Why Your Stories Matter 4

When my mother left behind a lifetime of letters and journals, she thought it likely that no one would read or care about what she had written. I know because she wrote as much. But she was wrong: I cared, and have read most of what she left behind. Her stories were a gift—a legacy—more valuable to me than money or possessions. Through her writing, this legacy of story remains for me and for succeeding generations, providing an intimate view of the past as perceived by her unique personality.

Reading what she wrote helped me gain a sense of what the world was like when she was young and how her environment and the society in which she grew up shaped her personality. Also, reading her unvarnished thoughts and responses to life helped me to explore how she influenced my ways of thinking and perceiving the world as I was growing up—in other words, how she shaped me. Now, instead of my having only stories about her, our stories have combined to form a more complete perspective.

So let me ask you: What is your legacy to the world? What will happen to your experiences, thoughts, perceptions, and memories—the stories you’ve created to make sense of life? Will you contribute to the rich history of your family by writing your own stories? Or will you leave behind only your possessions and other physical evidence of your time on earth?

There are many ways in addition to writing to leave a legacy of story: video, pictures, scrapbooks, and so on. Not everyone writes or has a desire to write, though if you’re reading this blog, I’m guessing that you journal. And if you journal, if you write letters, if you annotate your pictures, then you already have a rich treasure to give.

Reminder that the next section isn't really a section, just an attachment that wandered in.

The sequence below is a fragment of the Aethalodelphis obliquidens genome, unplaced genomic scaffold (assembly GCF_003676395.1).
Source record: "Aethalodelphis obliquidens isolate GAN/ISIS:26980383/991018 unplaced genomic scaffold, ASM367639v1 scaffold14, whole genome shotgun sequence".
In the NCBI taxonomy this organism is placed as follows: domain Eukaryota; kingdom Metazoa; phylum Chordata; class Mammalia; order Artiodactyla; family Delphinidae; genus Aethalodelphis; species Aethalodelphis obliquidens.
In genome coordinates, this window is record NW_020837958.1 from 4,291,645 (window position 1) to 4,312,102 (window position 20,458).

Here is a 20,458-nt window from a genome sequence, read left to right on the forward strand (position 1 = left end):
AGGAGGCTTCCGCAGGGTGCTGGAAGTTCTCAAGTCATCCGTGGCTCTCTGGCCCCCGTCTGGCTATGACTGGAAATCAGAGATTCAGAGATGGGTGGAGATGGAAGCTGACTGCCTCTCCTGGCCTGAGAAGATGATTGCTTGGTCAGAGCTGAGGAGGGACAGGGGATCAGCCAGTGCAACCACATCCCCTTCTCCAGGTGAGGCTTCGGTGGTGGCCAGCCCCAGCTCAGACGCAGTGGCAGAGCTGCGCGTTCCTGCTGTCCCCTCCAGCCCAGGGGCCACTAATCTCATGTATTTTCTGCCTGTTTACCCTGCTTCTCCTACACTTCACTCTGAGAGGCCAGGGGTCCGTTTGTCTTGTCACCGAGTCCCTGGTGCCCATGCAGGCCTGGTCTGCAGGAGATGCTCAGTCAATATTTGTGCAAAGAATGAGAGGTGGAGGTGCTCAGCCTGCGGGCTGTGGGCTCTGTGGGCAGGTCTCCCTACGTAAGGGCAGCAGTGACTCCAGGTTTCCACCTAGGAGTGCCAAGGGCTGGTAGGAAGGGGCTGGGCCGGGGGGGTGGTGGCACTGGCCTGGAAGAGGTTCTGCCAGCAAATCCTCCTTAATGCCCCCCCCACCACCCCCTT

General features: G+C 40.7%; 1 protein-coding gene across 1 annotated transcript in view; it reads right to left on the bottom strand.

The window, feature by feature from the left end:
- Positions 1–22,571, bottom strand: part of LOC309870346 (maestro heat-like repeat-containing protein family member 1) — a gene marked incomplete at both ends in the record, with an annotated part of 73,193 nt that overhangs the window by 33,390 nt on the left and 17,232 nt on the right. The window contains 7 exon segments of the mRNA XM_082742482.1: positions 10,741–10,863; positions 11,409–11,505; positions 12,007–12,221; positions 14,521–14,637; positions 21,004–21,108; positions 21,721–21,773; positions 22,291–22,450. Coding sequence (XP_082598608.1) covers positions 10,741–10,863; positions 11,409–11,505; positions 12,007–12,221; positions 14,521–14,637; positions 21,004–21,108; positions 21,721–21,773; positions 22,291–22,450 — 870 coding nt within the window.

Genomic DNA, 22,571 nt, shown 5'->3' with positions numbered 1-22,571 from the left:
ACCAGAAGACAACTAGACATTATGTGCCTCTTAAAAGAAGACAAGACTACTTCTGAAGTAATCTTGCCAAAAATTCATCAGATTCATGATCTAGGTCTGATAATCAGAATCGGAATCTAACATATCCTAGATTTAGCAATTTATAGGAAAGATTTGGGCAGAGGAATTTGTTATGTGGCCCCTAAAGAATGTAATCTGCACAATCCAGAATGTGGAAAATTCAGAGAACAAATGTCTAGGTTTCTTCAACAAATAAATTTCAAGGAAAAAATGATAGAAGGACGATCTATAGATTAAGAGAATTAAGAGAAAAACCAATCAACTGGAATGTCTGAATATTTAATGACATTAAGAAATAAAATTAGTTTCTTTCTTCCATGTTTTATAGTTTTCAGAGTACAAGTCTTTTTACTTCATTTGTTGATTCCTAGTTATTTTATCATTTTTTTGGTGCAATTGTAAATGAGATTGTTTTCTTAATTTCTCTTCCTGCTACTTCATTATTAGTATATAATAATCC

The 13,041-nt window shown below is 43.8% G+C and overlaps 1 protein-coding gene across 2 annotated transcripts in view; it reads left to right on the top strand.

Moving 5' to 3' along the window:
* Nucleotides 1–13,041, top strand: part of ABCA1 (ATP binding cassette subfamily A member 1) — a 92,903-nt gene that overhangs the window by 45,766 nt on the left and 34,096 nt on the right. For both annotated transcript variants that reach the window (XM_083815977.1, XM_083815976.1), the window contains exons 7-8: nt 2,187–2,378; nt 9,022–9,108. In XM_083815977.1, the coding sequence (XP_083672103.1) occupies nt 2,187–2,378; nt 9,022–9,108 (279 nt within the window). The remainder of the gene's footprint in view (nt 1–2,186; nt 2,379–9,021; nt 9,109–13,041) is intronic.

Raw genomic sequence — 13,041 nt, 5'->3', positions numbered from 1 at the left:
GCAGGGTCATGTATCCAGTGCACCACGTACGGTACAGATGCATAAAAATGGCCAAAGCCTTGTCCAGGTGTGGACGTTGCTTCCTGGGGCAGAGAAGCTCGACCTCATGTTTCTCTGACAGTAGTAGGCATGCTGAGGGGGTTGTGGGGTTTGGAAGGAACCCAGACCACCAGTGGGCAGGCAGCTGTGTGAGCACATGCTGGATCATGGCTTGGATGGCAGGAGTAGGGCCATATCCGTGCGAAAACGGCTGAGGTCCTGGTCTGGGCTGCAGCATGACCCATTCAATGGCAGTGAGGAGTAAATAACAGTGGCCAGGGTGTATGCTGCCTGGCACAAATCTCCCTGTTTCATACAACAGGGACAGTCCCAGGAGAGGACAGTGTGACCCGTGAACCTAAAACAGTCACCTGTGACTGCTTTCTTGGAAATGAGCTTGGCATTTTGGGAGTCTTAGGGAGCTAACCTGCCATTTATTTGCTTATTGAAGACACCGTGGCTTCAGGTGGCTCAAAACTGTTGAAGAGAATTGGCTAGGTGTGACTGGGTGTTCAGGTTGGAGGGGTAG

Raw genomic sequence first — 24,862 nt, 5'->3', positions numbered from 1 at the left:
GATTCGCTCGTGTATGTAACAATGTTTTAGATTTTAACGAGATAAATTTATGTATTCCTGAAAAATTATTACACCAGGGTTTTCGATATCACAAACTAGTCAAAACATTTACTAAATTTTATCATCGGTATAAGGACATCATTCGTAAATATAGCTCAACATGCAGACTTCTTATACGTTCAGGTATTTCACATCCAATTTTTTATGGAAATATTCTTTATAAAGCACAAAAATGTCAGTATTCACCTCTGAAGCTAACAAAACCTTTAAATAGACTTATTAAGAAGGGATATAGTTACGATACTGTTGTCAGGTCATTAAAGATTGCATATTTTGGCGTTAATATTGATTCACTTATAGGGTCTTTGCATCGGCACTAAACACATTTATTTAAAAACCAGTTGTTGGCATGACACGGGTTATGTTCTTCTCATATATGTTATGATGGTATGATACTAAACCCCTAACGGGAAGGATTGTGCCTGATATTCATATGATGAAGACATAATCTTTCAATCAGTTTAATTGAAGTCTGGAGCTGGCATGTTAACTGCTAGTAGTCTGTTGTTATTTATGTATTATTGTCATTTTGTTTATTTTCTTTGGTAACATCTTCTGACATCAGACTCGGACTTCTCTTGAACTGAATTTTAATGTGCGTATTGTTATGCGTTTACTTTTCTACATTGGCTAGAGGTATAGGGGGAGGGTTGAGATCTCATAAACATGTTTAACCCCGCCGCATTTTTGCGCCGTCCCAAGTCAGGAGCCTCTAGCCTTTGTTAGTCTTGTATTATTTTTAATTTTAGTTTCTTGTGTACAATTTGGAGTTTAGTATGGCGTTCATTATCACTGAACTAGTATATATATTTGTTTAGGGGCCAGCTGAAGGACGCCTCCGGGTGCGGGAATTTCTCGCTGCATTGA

If you were to take that treasure and form it, like clay, into written vignettes or mini-stories of meaningful events in your life, then you have a say in how those stories are presented. Don’t worry about being “not a good enough writer,” or think your life is “not interesting enough,” or think that no one will care enough to read what you have written; instead, allow me to encourage you to dust off your memories, get out that pen, and write.

Today’s mundane is tomorrow’s history. Don’t let the world lose yours.


Photo by Janet 59 

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4 thoughts on “Why Your Stories Matter

  • patsy ann taylor

    When my mother died, she took with her a lifetime of stories. I know almost nothing about her childhood or young adult years. She and my father left a legacy of photographs and Dad told some of his stories. But the regret I have in not talking more with my mother is one of the driving forces behind my journaling. I want my family to know me. IF they wish to know more than what they’ve experienced day to day. Though most of my entries are ordinary accounts of the day, I do try to include my feelings about current events, politics, or popular fads, people, etc.
    Someone once said, “History is gossip written down.” Maybe those of us who journal are historians as well.

    • Amber Lea Starfire Post author

      Patsy, you might be surprised by how fascinating those day-to-day tidbits can be to future generations. Yes, they are history. And our perceptions of them are what reveal our personalities and characters. Your family is lucky to have you!